You are so spot on, I appreciate that. For me, A Common Turn and in|FLUX, they feel almost like companion pieces – well, it’s not companion pieces because I don’t think they work the other way around, but it’s a journey. Not to be too GCSE about it, but a common turn, as a literal thing, is you’re just turning around, whereas in flux is a constant flux, which feels a perfect analogy for how I feel about what I’m trying to express on the albums. I think my biggest difficulty in trying to express all the contradictions that I feel on in|FLUX specifically comes in interviews. It’s really hard to succinctly express how contradictory I feel, and how contradictory I think all humans are, and fallible, and hypocritical – holding all of these different ideas that seemingly are completely opposite to each other, but holding them all at the same time and being like, “Look, these are all true, and they’re all happening right now.” For some reason, I feel like maybe that’s easier in a song, because there’s a lot of blank space, where you can make statements and then leave space around them. It feels like we managed make stuff sit really nicely on the album, like side A is a lot more of the A Common Turn world – it’s a lot more introspective, a lot more internal – and I think the second half is more external and self-assured and more embodied, and maybe more confusing as a result.

    There are some specific callbacks to A Common Turn, but at the same time, things are left uncertain or ambiguous. In ‘Crown Shyness’, for example, there’s the line “It’s straight out of our film/ But I’m not certain enough to tell you anything.” ‘I can hear the birds now’, which references the animal that comes up a lot on your first album, suggests a clarity on your part without really spelling it out. Were you conscious about carrying that thread from one album to the next while leaving things open?

    I don’t think I was, hugely. ‘I can hear the birds now’, that’s a perfect example, I don’t know that I actively tried to put that in as a kind of callback. But I love birds, they’re in my everyday life – again, I just put stuff that I love in songs, so they were always going to show up again. But this album, having moved slightly further away from birds, it definitely sticks out and then ties it back, which I don’t think I really realized until I had the album as a complete thing. And the other example, ‘Crown Shyness’, that was the only one where I was like, “This is a pretty obvious thing that I’m saying.” That felt a little bit more difficult, but my whole idea for this album was, I just wanted to show my progression, both musically and emotionally – emotionally outwardly but also emotionally inwardly, if that makes sense, so my emotions for other people but also my relation to myself.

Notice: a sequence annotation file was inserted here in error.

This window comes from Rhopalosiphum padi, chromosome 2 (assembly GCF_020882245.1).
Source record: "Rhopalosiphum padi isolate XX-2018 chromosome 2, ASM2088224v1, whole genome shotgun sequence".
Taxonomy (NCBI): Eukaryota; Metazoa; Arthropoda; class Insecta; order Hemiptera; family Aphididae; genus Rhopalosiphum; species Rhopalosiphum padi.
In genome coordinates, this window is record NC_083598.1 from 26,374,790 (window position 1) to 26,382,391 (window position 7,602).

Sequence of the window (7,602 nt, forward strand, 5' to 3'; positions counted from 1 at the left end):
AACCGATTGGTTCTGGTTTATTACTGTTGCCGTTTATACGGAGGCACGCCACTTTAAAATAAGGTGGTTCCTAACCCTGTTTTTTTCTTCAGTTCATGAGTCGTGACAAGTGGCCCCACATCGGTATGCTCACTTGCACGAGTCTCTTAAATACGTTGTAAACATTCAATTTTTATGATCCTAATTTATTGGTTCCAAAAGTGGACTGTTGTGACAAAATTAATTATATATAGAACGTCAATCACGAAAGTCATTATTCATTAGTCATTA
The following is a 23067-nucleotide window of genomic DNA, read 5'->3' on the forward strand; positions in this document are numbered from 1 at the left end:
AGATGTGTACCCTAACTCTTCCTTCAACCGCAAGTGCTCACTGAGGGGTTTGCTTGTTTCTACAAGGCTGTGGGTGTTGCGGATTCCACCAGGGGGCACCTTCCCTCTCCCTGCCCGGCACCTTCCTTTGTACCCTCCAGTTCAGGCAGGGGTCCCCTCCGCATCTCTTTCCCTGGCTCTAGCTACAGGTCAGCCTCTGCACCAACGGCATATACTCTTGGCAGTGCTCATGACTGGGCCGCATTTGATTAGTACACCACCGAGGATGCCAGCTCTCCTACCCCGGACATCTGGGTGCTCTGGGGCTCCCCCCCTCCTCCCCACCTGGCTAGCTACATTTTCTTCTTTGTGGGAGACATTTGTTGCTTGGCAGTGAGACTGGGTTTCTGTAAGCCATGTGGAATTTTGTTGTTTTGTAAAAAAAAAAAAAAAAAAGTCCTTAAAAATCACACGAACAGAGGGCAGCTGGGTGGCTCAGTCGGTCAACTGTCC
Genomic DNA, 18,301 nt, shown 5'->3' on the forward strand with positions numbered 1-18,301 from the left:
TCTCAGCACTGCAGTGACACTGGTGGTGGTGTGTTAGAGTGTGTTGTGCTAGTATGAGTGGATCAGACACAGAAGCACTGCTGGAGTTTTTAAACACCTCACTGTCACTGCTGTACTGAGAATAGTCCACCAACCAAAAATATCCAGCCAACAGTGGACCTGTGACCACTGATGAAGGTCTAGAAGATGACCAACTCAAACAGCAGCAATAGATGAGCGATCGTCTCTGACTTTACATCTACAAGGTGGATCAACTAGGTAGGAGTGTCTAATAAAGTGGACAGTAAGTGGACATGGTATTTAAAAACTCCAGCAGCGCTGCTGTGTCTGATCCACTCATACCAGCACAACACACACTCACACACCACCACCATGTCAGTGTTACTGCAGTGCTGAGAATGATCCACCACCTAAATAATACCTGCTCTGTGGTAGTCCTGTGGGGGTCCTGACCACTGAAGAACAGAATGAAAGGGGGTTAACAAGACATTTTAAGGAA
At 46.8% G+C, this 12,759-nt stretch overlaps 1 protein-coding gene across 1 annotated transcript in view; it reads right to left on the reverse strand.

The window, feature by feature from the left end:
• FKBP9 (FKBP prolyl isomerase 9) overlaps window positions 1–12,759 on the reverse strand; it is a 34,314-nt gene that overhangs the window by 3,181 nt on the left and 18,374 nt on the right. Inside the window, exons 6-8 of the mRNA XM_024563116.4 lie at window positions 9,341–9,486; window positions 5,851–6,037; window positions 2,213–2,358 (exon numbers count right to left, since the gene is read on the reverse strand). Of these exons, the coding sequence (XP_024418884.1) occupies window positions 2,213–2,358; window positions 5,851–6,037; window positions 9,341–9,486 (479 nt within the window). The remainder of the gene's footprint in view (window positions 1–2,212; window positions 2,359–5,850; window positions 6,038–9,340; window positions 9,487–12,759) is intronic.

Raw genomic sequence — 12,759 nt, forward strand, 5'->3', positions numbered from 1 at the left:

There’s one other example that I actually only realized a couple of days ago, and I was like, “I’m a fucking genius!” [laughs] The last songs on both of the albums – on A Common Turn the last one is called ‘One’, and on it, I talk about a sexual partner grabbing my stomach and calling it fat. And ‘The Orange’, which is the last song on the new album, is kind of the perfect antidote to that, because I do actually talk about my stomach on that, and I talk about slightly falling in love with it and thinking it’s soft and lovely. I feel like that’s quite a good example of the progression of my emotional state as well. But I don’t know that I set out to do any of those things intentionally.

    With ‘Crown Shyness’, which you said you were more conscious of, did you feel any trepidation about leaving that line in?

    Not so much, because part of me feels like I wasn’t treading any new ground in ‘Crown Shyness’. And I actually wrote it not that far away from a lot of A Common Turn stuff, so in that way I’m still saying like, “This is a bit confusing, I find this quite hard.” Also, the person who I wrote it about is very generous towards me and generous towards my music, and always has been. It was an element of trust on my part and on his part.

    One of my favorite contrasts is between ‘Say My Name’ and the title track, which have maybe the most intimate and defiant performances on the album, respectively. Is there a different kind of catharsis that came with making each of of those tracks?

    Another thing that I wanted to do with this album, I wanted to make it easier for myself. Part of the way that I decided to do that was, when I was writing melodies, and then when I was recording, I actually didn’t want to try and put in really difficult vocal runs or octave splits or some stuff that I’d put into A Common Turn to, I guess, prove that I could do all this stuff. I wanted it to feel intimate, I wanted to be right up close to the mic, and if I’m gonna have a bit more of a dramatic vocal take, it’s just going to happen. So, part of the joy of then listening to ‘Say My Name’ or ‘in|FLUX’ is that they do have a bit more release, and they do have a bit more of that dynamic range.